I am slowly slogging through the rewriting of my design for the dratted multi-yarn,
but my heart just isn’t in it at the moment. The project is working up nicely; I’m just tired of working on it. Luckily, the yarn support I mentioned in previous posts has arrived! Turns out it had an excellent reason for being delayed, but now it is here and smooshy and lovely and a perfectly timed dose of “new” to consume all of my attention.
It occurs to me that both of these projects are made of cotton yarns, and thank goodness for that because there are no days in the local forecast with highs below 90. I love summer anyway, but it’s a little easier to love with weather-appropriate yarns.
Last week I promised a post on the project I took along to Montreal, so here goes. Since the yarn support I’m waiting on didn’t make it here before I left town, I started a new, somewhat experimental design with some variegated cotton I had laying around. Variegated yarns are always a little dicey to play around with – so many things can wind up looking wonky.
But, I had hopes! So I brought along the full pack of yarn and a couple different needles and other supplies to allow for mind changing as I worked. Then I spent about half of the drive up and back (about 11 hours each way) and lots of time in Montreal, plus all of last week, working on…this:
Sometimes designing hurts.
So those of you who have worked with lace before probably know about those handy blocking wires that make blocking straight edges so much faster and easier. But what about knitting with no straight edges? What if you’ve knit a circle?
You can’t just…not block it.
Eww. Blocking lace is not optional.
1. Soak it.
This is pretty much the same as with regular lace. Give your work a nice, thorough soak in cold water. Then go and gather up all of your t-pins. Seriously, all of them. However many you think you need, I promise you will need more. Once your knitting is good an soaked, gently squeeze it until it no longer drips. Don’t wring; felted lace is a tragedy.
2. Pin the center.
Bring your damp knitting over to your blocking area (mine is a collection of cheap foam squares from the dollar store) and center it. Keep in mind that your blocking area needs to be much larger than the unblocked piece would suggest. Now, if your piece is pretty solid in the center, one pin may be enough. If it has a bit of a “belly button” like my example here, I recommend 4-5 pins to keep it from stretching more in one direction than another.
3. Pin every point and scallop.
Seriously. All of them. Even the ones that are nowhere near your edges. Start from the center and work your way out, always matching each pin with one on the opposite side of the knitting. This helps keep in symmetrical. If your edges don’t have any points or scallops, you’ll want to put pins in the edge every inch or two as well. Told you you’d need all the pins!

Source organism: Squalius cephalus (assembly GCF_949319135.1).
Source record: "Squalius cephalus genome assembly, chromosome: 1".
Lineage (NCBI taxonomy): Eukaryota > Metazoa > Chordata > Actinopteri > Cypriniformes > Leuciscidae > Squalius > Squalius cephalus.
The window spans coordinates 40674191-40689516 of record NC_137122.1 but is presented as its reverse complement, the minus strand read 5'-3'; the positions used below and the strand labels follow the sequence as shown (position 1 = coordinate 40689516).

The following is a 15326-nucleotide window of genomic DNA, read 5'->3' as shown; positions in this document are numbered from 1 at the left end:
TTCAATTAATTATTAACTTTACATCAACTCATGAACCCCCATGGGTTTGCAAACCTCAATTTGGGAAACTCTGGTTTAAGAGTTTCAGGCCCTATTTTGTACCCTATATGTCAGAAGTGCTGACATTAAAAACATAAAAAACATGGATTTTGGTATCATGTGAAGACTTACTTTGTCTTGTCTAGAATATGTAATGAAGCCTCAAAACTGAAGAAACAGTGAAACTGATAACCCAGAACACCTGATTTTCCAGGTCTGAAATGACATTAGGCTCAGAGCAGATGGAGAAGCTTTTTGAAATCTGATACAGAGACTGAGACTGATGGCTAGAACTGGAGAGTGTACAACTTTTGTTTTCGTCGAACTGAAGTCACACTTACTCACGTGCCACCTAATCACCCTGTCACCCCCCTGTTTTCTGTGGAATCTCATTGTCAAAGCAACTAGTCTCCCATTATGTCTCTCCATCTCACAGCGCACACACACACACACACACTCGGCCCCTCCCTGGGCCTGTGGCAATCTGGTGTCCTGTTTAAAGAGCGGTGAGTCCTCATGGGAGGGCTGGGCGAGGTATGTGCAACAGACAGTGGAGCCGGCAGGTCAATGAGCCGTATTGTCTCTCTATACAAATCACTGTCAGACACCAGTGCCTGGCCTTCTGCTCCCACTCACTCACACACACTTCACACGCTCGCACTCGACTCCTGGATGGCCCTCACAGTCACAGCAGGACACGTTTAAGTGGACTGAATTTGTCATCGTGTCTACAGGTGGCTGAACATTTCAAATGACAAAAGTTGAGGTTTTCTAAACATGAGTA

4. Walk away.
Make sure your lace is safely away from the reach of any pets or small children, and then walk away. Just go away and leave it for a day or two until it’s completely, beyond a shadow of a doubt bone dry. If it’s not totally dry when you unpin, the lace will just scrunch up again. After all the time you just spent pinning, having to redo it would just be a crying shame.
5. Unpin and enjoy!
Once your sure it’s dry, go ahead and put away all those pins. Doesn’t that look better?
Okay, I put this one off hoping it would be up on Ravelry soon, but I am tired of waiting! The final pattern in my series with Salt River Mills is a two-fer. The pretty lace cowl Steamy comes with bonus boot toppers! This is another fairly quick knit, working up in as little as a weekend.
The deceptively easy dropped stitch pattern adds fabric quickly, and really shows off the fuzzy halo of the Suri-angora yarn. It’s also quite stylish!
For more info and pictures, be sure to check out the pattern pages on the North American Suri Co. site. When it is finally up on Ravelry, I will update this post to include that link too.
The next pattern in my series with Salt River Mills is the fun cabled cardigan Tangled!
This great, slightly retro sweater is completely covered in awesomely tangled cables. Combine cables with the textured aplaca yarn, and you have one fabulously warm cardi. While its yarn twin Furrowed is ideal for beginning knitters, this one is designed for the more adventurous set.
For more info and pictures, be sure to check out the pattern pages on Ravelry and the North American Suri Co. site.
The next pattern in my series with Salt River Mills is a gorgeous lace scarf called Ice Blossoms. Ice blossoms (aka frost flowers) are a natural phenomenon that occurs when thin ribbons of ice are extruded from pores in the soil or cracks in plant stems during the coldest parts of winter. There’s nothing quite like a shiny “flower” in the dead of winter, whether they’re from ice or a cozy Suri-silk blend!
The best part about this elegant lace scarf? It’s completely reversible! I am a serious sucker for reversible scarves, and reversible lace in particular. For more info and pictures, be sure to check out the pattern pages on Ravelry and the North American Suri Co. site.